Every day, DNA testing overturns another man’s rape or murder conviction. The Exonerated, a play drawn from the stories of innocent people released from death row, is an Off Broadway hit. We are learning that people confess to crimes they did not commit, that the most confident eyewitness testimony can be mistaken, that a state crime lab can be as sloppy as a greasy-spoon kitchen, that police officers lie. Thanks largely to New York Times columnist Bob Herbert, the State of Texas has released from prison all but two of the forty-six residents of Tulia who had been arrested–including 10 percent of the town’s black population–after being essentially framed by an undercover cop on drug charges. These and other high-profile reversals might almost make you believe the cliché that “the system works.”
But then there is the case of Bernard Baran. Three years ago in this space I wrote about Baran, who, as a 19-year-old childcare worker in Pittsfield, Massachusetts, was the first to be convicted in the wave of mass-molestation daycare cases that swept the country in the 1980s. Ever since, I’ve hoped to follow up with the news that he too is free (he has been incarcerated since 1985, or just about half his life). After all, DNA isn’t the only kind of forensic science that has moved ahead: The assumptions under which the daycare cases were prosecuted, the methods used to gather evidence, the expertise advanced by the prosecution, have all been pretty much exploded. Thanks to researchers like Elizabeth Loftus, Maggie Bruck and Stephen Ceci, we know much more now about how to interview children, about the role that adult pressure, including the questions of anxious parents, can play in getting small kids to “disclose” things that never happened and sometimes to remember them as if they did. As uncovered by crusading journalists Debbie Nathan and Dorothy Rabinowitz, cases like that of the McMartin Preschool (the Buckeys), Wee Care (Margaret Kelly Michaels) and Fells Acres (the Amiraults) look in retrospect like bouts of collective insanity. It seems amazing now that anyone could believe that perversions of a Sadean extravagance–being tied to a tree on the front lawn while a teacher cut the leg off a squirrel, being forced to lick peanut butter off a teacher’s genitals while she played the piano–could take place in busy spaces with no one the wiser and the children trooping cheerfully back the next day. Capturing the Friedmans, Andrew Jarecki’s much-praised documentary about the case of Arnold and Jesse Friedman, raises these questions well: How likely is it that the Friedmans orchestrated group sessions of naked anal-penetration “leap frog” that one student “remembered” only under hypnosis?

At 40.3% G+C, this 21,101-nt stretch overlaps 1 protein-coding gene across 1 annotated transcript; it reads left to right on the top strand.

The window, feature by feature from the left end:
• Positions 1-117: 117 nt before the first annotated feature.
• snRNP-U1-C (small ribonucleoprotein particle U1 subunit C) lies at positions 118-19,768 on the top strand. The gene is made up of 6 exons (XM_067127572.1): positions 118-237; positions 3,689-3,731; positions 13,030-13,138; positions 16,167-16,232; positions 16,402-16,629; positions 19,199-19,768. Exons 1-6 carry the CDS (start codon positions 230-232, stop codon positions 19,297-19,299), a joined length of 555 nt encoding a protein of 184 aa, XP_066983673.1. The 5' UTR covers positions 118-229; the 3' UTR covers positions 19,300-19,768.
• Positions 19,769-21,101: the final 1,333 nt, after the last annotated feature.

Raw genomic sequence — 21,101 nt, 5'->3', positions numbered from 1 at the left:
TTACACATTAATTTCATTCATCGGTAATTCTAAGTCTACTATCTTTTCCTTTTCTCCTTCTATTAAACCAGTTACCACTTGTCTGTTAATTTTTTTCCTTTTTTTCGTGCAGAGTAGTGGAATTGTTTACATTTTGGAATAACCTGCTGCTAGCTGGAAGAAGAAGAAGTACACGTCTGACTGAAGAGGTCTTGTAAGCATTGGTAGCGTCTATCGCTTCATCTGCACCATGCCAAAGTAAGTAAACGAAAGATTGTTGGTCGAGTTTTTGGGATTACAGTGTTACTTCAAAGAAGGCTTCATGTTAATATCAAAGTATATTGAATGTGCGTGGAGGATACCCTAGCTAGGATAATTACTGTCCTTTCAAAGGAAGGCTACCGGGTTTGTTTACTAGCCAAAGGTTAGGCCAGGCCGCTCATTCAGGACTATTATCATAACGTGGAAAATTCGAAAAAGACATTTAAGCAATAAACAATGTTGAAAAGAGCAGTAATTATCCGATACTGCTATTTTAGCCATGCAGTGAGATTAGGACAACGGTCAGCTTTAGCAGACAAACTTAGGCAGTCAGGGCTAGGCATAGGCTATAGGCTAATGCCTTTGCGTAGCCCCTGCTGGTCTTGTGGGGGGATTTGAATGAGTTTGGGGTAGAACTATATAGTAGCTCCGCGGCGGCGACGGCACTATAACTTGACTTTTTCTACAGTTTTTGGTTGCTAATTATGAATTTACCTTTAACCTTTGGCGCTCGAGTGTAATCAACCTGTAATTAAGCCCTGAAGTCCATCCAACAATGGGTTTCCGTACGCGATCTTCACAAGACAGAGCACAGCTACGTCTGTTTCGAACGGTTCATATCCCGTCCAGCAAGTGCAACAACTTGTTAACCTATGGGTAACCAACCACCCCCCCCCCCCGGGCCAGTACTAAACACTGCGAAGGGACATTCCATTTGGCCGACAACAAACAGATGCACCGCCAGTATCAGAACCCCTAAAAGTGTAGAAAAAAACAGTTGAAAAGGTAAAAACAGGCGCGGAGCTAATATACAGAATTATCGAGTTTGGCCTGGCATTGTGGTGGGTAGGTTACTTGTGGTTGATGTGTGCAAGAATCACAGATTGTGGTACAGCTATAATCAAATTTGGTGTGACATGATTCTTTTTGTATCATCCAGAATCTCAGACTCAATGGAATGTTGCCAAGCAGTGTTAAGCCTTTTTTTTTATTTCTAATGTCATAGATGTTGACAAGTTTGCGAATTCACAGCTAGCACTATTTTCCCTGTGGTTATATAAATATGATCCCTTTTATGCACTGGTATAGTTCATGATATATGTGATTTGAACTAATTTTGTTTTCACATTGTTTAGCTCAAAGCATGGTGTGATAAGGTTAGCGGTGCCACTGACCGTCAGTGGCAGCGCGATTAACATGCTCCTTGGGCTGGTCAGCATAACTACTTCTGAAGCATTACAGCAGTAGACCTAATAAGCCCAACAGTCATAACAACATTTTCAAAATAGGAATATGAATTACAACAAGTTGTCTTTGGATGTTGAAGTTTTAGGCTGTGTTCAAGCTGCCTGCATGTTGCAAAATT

Baran’s case lacks the wilder elements of some other daycare cases–there were no tales of tunnels, spaceships, robots or magic rooms. But in many ways it was typical. The Early Childhood Development Center was a well-run, well-staffed, respected facility in which parents were free to drop in anytime and in which privacy was minimal. The original complaint came from a troubled family–the mother and her boyfriend were drug addicts leading violent and chaotic lives, and “Peter,” whose alleged complaint to his mother that his penis hurt set off the investigation, was an unruly, difficult child. Once the panic got going, the children were presumed to be “in denial” if they said nothing happened and truthful if they “disclosed.” Against a gung-ho prosecutor riding a tide of national and local hysteria, Baran had the kind of legal counsel you get if all you can pay is the $500 your mother got from selling her car.